Malawians have taken up in various social media platforms to give differing opinions about the lockdown from Saturday midnight due to the coronavirus pandemic.
But most people Nyasa Times spoke to on the streets of Lilongwe and Blantyre said while they were expecting difficult days ahead, the situation warranted drastic measures.
Some Malawians said the lockdown was overdue to control the spread of the virus pandemic while others think it will hurt the poor who live from day to day, reliant on earning cash in the market to buy food, saying a few days’ curfew is the difference between poverty and starvation.
Writing on her Facebook wall, Chatinkha Chidzanja Nkhoma says Malawi has now 16 confirmed cases and that said the next three weeks lockdown would be tough, but worth it..
“There are probably 100+ more of unknown cases which are happily mingling with people and further spreading the infection to others.
“This being the case, lockdown isolates those who are already infected and prevents them from infecting others and others and others and so on,” she says.
She says lockdown isolates those who are not infected by preventing them from getting in contact with the infected.
“In the end, lockdown cuts off the supply of customers Coronavirus, evidently stopping the path of destruction. Let’s remember that self quarantine has failed miserably as those who were asked to do this have not been obeying,” she said.
While many were aware of the lockdown, they did not quite have details on how exactly their movement would be restricted.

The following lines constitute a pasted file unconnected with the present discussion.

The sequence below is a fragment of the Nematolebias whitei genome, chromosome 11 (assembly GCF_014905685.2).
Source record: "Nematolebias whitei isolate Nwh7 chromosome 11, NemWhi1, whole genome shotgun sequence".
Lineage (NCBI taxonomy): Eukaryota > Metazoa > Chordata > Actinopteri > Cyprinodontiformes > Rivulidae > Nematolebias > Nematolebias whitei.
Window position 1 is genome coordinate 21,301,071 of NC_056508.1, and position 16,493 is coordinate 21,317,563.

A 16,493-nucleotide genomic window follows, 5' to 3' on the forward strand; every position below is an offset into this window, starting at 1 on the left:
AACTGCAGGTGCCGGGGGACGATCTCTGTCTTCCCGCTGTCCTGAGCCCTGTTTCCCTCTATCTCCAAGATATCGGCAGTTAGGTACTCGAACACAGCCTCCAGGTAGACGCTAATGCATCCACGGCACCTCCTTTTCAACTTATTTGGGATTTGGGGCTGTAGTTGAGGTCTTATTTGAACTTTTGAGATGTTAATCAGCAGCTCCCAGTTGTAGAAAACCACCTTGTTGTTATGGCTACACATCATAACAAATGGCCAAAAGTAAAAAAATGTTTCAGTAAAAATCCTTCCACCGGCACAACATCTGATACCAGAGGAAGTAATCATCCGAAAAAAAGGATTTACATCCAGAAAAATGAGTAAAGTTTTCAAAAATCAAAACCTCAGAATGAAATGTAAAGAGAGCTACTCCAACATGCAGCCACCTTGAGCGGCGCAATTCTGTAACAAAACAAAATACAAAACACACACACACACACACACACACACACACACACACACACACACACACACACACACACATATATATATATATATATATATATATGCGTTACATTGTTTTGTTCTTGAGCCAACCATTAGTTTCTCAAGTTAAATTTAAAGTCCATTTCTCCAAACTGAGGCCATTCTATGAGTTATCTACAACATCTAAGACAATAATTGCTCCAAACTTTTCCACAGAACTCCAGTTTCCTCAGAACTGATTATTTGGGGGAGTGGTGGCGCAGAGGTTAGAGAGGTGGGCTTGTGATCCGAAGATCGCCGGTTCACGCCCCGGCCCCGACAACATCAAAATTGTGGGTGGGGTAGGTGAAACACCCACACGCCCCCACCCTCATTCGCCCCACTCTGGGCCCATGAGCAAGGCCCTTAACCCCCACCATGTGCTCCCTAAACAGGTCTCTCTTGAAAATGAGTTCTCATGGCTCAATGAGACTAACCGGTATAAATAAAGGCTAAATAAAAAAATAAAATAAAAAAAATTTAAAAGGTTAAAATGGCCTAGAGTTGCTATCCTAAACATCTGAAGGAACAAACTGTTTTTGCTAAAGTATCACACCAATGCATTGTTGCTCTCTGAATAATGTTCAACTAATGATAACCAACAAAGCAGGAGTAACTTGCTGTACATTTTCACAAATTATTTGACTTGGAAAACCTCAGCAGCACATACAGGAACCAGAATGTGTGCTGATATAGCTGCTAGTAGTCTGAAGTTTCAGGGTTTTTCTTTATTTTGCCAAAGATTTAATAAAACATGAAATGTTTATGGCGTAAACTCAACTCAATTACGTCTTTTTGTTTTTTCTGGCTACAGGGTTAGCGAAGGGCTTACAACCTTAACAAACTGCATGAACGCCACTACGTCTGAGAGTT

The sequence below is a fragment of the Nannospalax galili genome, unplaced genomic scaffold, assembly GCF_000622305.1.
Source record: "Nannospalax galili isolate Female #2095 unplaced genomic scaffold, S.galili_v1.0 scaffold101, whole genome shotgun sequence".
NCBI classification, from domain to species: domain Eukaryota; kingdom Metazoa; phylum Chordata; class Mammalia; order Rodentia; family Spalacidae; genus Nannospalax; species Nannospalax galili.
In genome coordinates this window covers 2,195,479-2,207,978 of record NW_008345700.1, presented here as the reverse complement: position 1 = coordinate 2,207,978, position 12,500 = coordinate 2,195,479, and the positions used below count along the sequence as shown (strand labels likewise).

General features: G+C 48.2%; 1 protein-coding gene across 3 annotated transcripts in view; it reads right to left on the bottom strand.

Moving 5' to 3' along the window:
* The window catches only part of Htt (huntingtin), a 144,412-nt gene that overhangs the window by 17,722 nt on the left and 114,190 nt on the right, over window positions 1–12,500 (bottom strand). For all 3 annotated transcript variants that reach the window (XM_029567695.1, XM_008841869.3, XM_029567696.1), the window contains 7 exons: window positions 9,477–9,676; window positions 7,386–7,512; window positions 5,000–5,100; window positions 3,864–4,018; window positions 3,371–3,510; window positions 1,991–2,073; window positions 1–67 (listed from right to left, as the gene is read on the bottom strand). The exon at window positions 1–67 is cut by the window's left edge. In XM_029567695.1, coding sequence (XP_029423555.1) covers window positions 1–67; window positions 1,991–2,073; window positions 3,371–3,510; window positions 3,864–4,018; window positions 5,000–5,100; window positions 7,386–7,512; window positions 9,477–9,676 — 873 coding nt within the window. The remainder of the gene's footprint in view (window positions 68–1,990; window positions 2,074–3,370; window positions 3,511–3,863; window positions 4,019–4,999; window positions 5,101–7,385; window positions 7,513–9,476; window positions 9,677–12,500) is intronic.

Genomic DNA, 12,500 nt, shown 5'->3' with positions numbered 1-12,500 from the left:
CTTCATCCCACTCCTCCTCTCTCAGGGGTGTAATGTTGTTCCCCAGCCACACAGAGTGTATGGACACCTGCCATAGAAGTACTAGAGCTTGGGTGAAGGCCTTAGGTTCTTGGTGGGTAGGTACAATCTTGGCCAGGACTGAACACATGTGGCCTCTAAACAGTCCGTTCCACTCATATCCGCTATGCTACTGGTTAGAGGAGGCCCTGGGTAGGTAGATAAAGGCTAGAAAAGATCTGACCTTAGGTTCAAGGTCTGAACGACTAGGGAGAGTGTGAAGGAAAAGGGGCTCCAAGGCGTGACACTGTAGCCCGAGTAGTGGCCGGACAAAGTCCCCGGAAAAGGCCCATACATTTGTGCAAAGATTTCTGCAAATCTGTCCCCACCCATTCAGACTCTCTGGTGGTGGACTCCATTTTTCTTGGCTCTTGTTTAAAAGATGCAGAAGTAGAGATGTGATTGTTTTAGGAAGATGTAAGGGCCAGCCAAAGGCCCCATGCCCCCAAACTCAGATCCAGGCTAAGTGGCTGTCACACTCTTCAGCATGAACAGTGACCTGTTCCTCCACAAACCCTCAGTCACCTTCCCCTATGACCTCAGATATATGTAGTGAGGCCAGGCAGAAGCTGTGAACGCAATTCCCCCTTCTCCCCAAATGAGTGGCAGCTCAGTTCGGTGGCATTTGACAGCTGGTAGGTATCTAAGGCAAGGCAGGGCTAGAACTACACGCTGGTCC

Government was set to gazette the full list of who will exempted from the lockdown.
Enless Muheziwa who has been surviving on income she gets from selling dry wood after she exhausted the two bags of maize she harvested this year from her garden, told Voice of America (VOA) that although she appreciates the need to curtail the spread of the coronavirus, the lockdown seems too severe..
A single mother of three children is among thousands of farmers affected by armyworms this year, in Mulanje district in southern Malawi.
“It will be too difficult for us people in the villages to have money at once that can sustain us for three weeks. I survive on selling dry wood. So now instead of dying of the disease we will now die of hunger,” she told VOA.
Muheziwa suggests it would be better if government delivers food items to families in need like hers.
As others worry about the lockdown, Rose Chisowa an agro-based trader in Lilongwe sees an opportunity.
Chisowa, a supplier of agricultural products across Lilongwe city, believes she will among other suppliers to be exempted from the lockdown.
She said, “Of course we will make a lot of money because many people will stop going to markets and rely on us to deliver the food items right in their homes and we will take up the risks. So it is good for us farmers.”
President Peter Mutharika said Tuesday that the 21-day national lockdown could be extended beyond mid-night 9th May depending on trends.
Announcing the nationwide lockdown Tuesday night, Health Minister Jappie Mhango said the measure is aimed to curtail the spread of COVID-19 which he said would kill about 50,000 people in the country if left uncontrolled.
“Except for enforcement officers, no person shall be allowed to leave their homes unless they are listed under Rule 11(3)(a)(i) of the Public Health Rules 2020,” he said.
Others exempted include persons delivering essential services, like food, drugs and utilities.
The lockdown also calls for the closure of all main markets across the country.
However, Mhango said communities will be allowed to sell and buy commodities at local markets and shops that will be allowed to open between 6 am and 2 pm.Follow and Subscribe Nyasa TV :